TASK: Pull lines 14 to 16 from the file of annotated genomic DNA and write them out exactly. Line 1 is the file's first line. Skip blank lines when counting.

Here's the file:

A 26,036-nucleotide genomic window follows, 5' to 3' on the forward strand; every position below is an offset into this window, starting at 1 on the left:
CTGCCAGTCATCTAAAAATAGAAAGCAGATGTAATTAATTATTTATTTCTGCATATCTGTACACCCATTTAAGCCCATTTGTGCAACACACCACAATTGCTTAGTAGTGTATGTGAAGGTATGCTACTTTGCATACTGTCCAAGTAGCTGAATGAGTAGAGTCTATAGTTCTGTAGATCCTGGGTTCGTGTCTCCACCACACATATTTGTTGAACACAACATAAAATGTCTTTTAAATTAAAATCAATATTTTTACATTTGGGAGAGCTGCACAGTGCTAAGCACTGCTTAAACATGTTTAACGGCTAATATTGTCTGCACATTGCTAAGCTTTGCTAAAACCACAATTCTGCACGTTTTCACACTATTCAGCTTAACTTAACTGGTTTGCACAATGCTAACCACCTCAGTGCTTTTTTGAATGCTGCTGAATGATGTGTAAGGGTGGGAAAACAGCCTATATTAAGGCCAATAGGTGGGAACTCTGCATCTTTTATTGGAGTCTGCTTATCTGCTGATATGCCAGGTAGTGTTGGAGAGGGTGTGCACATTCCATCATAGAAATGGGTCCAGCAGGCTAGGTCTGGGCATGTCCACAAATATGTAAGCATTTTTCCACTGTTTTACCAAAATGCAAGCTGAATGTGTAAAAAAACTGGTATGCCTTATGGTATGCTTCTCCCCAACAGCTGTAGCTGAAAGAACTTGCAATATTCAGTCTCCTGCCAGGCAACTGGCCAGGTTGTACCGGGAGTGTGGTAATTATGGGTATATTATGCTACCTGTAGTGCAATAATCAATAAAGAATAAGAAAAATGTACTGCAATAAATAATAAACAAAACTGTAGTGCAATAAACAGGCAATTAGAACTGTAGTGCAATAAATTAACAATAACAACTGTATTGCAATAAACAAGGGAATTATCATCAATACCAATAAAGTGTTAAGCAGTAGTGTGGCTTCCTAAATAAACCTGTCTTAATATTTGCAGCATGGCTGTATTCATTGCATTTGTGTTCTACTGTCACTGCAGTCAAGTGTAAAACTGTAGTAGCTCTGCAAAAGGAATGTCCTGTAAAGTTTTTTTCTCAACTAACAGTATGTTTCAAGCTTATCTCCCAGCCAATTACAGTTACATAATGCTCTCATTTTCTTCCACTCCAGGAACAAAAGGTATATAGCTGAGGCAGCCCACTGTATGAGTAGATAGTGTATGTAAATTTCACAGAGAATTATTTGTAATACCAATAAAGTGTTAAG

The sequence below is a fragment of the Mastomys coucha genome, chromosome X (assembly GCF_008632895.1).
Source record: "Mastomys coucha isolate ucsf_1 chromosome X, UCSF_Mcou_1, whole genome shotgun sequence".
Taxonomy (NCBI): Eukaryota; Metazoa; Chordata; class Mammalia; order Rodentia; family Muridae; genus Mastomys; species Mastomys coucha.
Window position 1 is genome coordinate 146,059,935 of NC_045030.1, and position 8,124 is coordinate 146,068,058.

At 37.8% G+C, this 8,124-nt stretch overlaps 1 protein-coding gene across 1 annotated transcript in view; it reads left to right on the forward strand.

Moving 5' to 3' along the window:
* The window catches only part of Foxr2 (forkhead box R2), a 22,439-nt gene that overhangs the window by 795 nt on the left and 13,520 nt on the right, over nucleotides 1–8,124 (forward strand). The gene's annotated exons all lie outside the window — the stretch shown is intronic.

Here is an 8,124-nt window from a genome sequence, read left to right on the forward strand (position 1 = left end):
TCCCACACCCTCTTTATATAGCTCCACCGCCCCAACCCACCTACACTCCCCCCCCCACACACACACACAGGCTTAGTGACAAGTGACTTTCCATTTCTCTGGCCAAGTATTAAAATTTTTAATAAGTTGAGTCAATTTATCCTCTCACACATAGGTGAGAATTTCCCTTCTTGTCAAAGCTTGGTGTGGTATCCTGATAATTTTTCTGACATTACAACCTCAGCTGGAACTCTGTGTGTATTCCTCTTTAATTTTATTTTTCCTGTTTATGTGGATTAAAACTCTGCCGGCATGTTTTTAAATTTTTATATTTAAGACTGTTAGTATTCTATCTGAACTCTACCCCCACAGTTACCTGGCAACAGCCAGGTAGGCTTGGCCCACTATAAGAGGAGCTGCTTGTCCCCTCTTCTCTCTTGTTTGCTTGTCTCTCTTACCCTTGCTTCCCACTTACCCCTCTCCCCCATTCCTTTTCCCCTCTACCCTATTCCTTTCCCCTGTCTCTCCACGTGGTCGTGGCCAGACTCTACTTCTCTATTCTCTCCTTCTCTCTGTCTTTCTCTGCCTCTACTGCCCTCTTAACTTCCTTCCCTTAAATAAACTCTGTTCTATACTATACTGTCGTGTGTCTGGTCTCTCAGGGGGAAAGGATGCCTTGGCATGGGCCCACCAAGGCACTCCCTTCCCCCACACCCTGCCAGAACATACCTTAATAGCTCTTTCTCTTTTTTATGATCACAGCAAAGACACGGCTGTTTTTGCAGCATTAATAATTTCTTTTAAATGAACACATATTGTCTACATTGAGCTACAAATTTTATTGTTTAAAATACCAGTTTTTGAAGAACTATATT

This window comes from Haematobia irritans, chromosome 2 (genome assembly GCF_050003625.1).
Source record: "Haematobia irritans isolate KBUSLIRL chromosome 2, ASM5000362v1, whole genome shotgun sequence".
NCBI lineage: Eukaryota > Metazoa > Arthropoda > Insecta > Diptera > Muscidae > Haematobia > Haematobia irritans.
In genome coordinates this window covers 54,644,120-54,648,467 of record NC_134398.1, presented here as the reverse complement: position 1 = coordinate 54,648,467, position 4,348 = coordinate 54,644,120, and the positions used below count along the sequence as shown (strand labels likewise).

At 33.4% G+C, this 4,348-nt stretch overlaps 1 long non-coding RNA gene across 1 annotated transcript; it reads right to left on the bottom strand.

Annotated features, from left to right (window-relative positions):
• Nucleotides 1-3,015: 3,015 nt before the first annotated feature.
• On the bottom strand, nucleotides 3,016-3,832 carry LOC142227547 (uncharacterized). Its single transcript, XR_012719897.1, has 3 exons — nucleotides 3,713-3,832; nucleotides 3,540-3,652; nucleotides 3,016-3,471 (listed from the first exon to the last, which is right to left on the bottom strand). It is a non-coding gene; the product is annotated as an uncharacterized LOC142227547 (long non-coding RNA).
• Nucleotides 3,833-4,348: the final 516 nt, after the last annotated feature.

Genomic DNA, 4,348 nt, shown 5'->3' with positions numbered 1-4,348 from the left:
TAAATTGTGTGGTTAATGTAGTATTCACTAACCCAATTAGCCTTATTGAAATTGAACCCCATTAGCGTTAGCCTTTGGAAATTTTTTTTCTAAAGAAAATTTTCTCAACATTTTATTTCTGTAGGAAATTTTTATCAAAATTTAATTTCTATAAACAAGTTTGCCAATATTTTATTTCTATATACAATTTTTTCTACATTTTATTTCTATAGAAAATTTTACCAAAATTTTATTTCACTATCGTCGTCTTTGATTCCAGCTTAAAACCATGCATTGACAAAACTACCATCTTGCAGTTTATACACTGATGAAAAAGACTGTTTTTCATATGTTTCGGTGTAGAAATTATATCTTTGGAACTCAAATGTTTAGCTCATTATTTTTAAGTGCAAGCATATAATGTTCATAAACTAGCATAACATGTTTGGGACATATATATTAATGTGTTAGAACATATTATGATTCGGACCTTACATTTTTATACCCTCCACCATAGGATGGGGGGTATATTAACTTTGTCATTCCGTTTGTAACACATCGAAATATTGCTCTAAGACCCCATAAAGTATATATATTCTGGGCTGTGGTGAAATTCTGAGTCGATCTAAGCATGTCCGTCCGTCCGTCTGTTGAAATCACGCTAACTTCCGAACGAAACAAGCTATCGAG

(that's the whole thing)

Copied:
NCBI lineage: Eukaryota > Metazoa > Arthropoda > Insecta > Diptera > Muscidae > Haematobia > Haematobia irritans.
In genome coordinates this window covers 54,644,120-54,648,467 of record NC_134398.1, presented here as the reverse complement: position 1 = coordinate 54,648,467, position 4,348 = coordinate 54,644,120, and the positions used below count along the sequence as shown (strand labels likewise).

At 33.4% G+C, this 4,348-nt stretch overlaps 1 long non-coding RNA gene across 1 annotated transcript; it reads right to left on the bottom strand.